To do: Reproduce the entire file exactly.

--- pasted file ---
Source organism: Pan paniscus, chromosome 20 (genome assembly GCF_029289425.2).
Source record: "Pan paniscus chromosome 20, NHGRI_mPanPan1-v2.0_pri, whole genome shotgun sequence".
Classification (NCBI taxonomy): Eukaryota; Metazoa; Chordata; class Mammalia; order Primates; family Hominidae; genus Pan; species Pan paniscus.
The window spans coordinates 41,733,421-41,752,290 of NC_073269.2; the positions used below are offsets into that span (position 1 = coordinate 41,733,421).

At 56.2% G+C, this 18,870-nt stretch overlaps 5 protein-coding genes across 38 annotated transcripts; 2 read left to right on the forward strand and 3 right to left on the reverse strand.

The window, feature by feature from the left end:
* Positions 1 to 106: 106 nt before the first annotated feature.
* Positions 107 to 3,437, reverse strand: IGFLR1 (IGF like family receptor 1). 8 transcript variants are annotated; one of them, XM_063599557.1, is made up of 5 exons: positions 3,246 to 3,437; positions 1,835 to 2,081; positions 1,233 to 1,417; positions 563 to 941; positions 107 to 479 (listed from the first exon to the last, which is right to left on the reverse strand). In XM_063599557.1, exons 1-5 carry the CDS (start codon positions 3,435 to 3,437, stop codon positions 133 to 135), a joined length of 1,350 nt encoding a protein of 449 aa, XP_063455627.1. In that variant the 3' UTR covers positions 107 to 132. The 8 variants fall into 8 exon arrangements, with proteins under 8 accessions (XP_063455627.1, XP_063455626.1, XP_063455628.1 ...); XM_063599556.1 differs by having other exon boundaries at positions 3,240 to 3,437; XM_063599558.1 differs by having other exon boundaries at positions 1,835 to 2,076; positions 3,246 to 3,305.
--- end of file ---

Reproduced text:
Source organism: Pan paniscus, chromosome 20 (genome assembly GCF_029289425.2).
Source record: "Pan paniscus chromosome 20, NHGRI_mPanPan1-v2.0_pri, whole genome shotgun sequence".
Classification (NCBI taxonomy): Eukaryota; Metazoa; Chordata; class Mammalia; order Primates; family Hominidae; genus Pan; species Pan paniscus.
The window spans coordinates 41,733,421-41,752,290 of NC_073269.2; the positions used below are offsets into that span (position 1 = coordinate 41,733,421).

At 56.2% G+C, this 18,870-nt stretch overlaps 5 protein-coding genes across 38 annotated transcripts; 2 read left to right on the forward strand and 3 right to left on the reverse strand.

The window, feature by feature from the left end:
* Positions 1 to 106: 106 nt before the first annotated feature.
* Positions 107 to 3,437, reverse strand: IGFLR1 (IGF like family receptor 1). 8 transcript variants are annotated; one of them, XM_063599557.1, is made up of 5 exons: positions 3,246 to 3,437; positions 1,835 to 2,081; positions 1,233 to 1,417; positions 563 to 941; positions 107 to 479 (listed from the first exon to the last, which is right to left on the reverse strand). In XM_063599557.1, exons 1-5 carry the CDS (start codon positions 3,435 to 3,437, stop codon positions 133 to 135), a joined length of 1,350 nt encoding a protein of 449 aa, XP_063455627.1. In that variant the 3' UTR covers positions 107 to 132. The 8 variants fall into 8 exon arrangements, with proteins under 8 accessions (XP_063455627.1, XP_063455626.1, XP_063455628.1 ...); XM_063599556.1 differs by having other exon boundaries at positions 3,240 to 3,437; XM_063599558.1 differs by having other exon boundaries at positions 1,835 to 2,076; positions 3,246 to 3,305.